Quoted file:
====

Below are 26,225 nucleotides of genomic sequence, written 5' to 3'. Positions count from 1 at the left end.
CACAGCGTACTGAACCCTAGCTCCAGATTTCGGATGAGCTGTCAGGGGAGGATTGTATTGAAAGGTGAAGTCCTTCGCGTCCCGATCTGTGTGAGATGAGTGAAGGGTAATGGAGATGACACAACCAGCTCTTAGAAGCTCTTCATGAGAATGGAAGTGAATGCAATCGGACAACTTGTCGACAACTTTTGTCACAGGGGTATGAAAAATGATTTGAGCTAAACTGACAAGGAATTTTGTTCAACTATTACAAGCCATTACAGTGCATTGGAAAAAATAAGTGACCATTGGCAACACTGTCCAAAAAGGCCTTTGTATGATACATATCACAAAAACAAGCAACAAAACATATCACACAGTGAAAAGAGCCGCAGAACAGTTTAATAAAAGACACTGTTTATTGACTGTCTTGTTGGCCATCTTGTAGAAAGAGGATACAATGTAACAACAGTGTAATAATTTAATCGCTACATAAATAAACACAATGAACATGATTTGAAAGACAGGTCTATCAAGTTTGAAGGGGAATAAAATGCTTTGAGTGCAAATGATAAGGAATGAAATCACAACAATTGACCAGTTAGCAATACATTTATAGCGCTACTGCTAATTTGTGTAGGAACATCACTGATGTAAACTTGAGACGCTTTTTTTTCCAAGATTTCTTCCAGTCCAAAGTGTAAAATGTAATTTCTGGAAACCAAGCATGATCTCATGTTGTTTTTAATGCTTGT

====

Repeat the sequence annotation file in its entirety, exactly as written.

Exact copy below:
Below are 26,225 nucleotides of genomic sequence, written 5' to 3'. Positions count from 1 at the left end.
CACAGCGTACTGAACCCTAGCTCCAGATTTCGGATGAGCTGTCAGGGGAGGATTGTATTGAAAGGTGAAGTCCTTCGCGTCCCGATCTGTGTGAGATGAGTGAAGGGTAATGGAGATGACACAACCAGCTCTTAGAAGCTCTTCATGAGAATGGAAGTGAATGCAATCGGACAACTTGTCGACAACTTTTGTCACAGGGGTATGAAAAATGATTTGAGCTAAACTGACAAGGAATTTTGTTCAACTATTACAAGCCATTACAGTGCATTGGAAAAAATAAGTGACCATTGGCAACACTGTCCAAAAAGGCCTTTGTATGATACATATCACAAAAACAAGCAACAAAACATATCACACAGTGAAAAGAGCCGCAGAACAGTTTAATAAAAGACACTGTTTATTGACTGTCTTGTTGGCCATCTTGTAGAAAGAGGATACAATGTAACAACAGTGTAATAATTTAATCGCTACATAAATAAACACAATGAACATGATTTGAAAGACAGGTCTATCAAGTTTGAAGGGGAATAAAATGCTTTGAGTGCAAATGATAAGGAATGAAATCACAACAATTGACCAGTTAGCAATACATTTATAGCGCTACTGCTAATTTGTGTAGGAACATCACTGATGTAAACTTGAGACGCTTTTTTTTCCAAGATTTCTTCCAGTCCAAAGTGTAAAATGTAATTTCTGGAAACCAAGCATGATCTCATGTTGTTTTTAATGCTTGT